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On the Naughty Step – The tale of the kid in a tent


Courtesy of the Local Government Ombudsman and Shelter, we have joint and several occupants of the naughty step.

Welcome to the Step to Kent County Council and Dover District Council. (I know that some of you read NL)

The full and frankly shameful story is set out in this LGO report [link to pdf] and has been picked up by the Guardian and Inside Housing, but the NL team felt a Naughty Step was thoroughly merited.

The account below is summarised from the Ombudsman’s report. It is presented without comment until the end, not least because I would otherwise run out of expletives very early on. The occasional italics of exasperation are, however, mine.

J became homeless when he was 16. He had been in care under Kent County Council, but had been returned to live with his mother, who had significant mental health problems. This was apparently because she requested his return after she was asked to make a financial contribution to his foster care. As J was under 16, Kent had no continuing s.20 duty unless J was once more a child in need. J’s evidence was that after returning to his mother’s, his situation had been highly unstable, and he had been put in situations with known sex offenders and drug users (J had a history of drug issues as a teenager, which he had worked to overcome). J’s mother threw him out at 16 after he objected to her relationship with an intravenous drug user, in December 2008.

After spending Christmas on friend’s sofas, J applied to Dover District Council for housing. He was offered temporary accommodation but he said that he would not accept B&B in central Dover. J’s stated reason was because this would return him to contact with people associated with his earlier criminal behaviour and drug use. Dover said it had no other accommodation to offer – it only had B&B for 16 and 17 year olds – and nothing further was done on J’s homeless application. No investigations, no s.184 decision, no other offers of temporary accommodation, no referral to Kent Children’s Services. Nothing. This despite a joint working protocol between Kent and Dover which set out the procedure for referrals of homeless under 18s to Kent Children’s Services. The reason Dover gave for this was a suggestion that J had left the office saying he ‘would sort himself out’.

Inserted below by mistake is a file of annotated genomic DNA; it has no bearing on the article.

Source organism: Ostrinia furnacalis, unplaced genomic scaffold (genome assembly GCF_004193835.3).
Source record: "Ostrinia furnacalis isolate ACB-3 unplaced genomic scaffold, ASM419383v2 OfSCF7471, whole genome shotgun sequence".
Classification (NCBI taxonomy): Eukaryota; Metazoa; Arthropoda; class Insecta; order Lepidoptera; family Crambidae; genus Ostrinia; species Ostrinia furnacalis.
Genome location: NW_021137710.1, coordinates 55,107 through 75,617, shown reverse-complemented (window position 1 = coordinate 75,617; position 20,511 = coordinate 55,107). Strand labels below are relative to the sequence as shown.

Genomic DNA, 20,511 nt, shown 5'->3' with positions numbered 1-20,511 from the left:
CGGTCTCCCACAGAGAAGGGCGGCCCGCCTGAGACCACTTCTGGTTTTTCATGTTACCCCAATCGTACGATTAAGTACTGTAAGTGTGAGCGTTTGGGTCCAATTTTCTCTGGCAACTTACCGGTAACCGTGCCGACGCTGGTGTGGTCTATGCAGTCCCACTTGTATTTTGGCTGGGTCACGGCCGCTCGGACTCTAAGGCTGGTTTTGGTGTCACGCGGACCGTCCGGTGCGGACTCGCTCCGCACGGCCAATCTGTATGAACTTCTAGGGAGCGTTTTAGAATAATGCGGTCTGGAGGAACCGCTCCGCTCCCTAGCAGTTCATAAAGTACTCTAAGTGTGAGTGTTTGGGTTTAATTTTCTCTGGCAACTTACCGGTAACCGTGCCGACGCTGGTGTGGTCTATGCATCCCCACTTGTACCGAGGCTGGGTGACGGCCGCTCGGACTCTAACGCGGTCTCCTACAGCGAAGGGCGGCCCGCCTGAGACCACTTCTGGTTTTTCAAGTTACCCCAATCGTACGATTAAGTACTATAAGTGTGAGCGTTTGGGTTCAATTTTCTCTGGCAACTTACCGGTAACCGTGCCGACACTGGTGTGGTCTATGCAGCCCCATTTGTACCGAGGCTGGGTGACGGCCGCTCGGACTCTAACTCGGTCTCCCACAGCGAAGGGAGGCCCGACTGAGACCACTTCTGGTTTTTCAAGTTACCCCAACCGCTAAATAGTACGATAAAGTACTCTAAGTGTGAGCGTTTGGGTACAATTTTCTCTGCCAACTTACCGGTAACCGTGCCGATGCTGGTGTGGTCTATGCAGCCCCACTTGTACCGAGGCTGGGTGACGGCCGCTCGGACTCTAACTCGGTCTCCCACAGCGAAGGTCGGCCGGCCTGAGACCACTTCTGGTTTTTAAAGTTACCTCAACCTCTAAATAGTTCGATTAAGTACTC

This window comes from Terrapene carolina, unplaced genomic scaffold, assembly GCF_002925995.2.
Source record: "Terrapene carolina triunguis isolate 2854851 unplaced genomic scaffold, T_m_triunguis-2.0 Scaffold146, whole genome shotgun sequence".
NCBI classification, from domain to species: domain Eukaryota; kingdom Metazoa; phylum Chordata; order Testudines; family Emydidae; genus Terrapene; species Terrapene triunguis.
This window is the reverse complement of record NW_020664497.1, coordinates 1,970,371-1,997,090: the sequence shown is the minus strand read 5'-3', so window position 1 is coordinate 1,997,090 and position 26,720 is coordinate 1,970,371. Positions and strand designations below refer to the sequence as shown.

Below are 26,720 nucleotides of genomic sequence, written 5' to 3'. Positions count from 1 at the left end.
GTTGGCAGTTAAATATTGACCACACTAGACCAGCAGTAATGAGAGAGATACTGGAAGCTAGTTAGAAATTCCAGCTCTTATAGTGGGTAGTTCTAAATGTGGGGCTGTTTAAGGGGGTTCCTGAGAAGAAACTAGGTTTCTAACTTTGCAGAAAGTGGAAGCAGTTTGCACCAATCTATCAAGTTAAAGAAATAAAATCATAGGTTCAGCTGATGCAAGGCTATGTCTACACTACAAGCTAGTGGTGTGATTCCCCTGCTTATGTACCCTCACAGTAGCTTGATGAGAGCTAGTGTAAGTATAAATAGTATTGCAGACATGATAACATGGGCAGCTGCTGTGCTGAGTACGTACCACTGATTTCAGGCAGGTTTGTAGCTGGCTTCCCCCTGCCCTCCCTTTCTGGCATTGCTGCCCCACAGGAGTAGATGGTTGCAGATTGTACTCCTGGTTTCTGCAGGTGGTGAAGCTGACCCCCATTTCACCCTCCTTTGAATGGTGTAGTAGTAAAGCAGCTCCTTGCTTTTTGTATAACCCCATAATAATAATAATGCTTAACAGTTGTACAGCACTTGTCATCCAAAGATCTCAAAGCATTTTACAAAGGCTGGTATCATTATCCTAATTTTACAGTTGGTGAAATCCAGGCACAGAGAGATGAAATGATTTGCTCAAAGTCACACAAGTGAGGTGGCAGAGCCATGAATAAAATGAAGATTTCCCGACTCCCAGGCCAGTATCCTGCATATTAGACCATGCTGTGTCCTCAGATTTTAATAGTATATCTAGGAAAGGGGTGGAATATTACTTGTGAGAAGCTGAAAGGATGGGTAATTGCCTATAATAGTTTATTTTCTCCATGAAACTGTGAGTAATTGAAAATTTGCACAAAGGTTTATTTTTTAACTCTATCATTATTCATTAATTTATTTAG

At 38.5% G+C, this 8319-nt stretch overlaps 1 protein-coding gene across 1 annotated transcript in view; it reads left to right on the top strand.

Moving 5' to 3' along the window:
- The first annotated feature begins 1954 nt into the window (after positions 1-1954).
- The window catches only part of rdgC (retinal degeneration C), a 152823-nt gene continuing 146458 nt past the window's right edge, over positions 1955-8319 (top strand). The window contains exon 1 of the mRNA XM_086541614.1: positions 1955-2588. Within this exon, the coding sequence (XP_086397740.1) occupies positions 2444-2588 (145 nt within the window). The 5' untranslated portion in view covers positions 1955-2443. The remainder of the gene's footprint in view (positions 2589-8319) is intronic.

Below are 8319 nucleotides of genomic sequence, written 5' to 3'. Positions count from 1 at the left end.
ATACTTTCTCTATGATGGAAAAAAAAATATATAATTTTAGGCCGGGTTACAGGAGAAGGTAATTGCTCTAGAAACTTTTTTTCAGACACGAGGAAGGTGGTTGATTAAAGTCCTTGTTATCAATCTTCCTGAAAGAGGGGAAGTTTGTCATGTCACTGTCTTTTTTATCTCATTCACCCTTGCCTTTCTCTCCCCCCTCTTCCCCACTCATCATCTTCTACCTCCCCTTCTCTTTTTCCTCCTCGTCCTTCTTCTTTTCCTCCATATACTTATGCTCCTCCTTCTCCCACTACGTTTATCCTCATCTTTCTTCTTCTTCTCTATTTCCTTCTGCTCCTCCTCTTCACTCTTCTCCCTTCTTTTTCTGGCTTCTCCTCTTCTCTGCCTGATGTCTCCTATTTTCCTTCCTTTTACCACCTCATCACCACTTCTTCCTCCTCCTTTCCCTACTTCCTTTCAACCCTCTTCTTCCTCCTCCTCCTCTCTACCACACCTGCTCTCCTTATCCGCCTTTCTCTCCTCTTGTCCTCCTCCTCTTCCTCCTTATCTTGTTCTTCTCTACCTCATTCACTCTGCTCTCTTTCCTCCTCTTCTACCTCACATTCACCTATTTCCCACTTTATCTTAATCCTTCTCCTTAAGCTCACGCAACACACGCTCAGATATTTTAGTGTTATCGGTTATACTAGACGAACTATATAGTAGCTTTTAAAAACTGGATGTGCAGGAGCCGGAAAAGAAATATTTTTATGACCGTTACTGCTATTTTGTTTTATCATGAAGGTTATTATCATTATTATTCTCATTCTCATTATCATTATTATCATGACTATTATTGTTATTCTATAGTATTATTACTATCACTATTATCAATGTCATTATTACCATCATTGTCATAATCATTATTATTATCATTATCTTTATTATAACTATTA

Between January and June 2009, J mostly slept in a tent in various parts of Kent. His tent was vandalised often. There was heavy snow in February. Conditions were dreadful. J had stored some of his possession at a voluntary centre, which also provide meals and some support to J. His evidence was that he had sold or given away his possession to friends who let him stay for a while.

The manager of the Youth Centre approached Kent Children’s Services on at least 3 occasions in the first half of 2009, reporting J’s circumstances. Kent Children’s Services did precisely nothing. According to the manager, they told him they weren’t responsible because J was over 16 and he should go to Dover Housing.

In June 2009, the Centre Manager heard that Dover housing had taken on a specialist youth housing advisor and tried to refer J. The housing advisor met J and asked him if he would accept B&B in Dover, Ashford or Folkstone. J said he wouldn’t, as he had also been involved in drugs and crime in Ashford and Folkstone as well as Dover, so he did not want to be in circumstances that would return him to his past circles. In addition, Ashford and Folkstone were too far away from his baby daughter so he would not be able to visit.

According to the housing advisor, at this time Dover would only offer B&B in Dover, Folstone or Ashford as temporary accommodation. If these were refused, the Council would make no further offers and deem the applicant intentionally homeless. She did not complete a homeless application for J ‘because he would not accept a B&B in Dover’. She thought J preferred not to make an application and to stay in his tent. She did not give J a s.184 decision. J said he did not realise that this conversation meant Dover would not actually deal with his homeless application.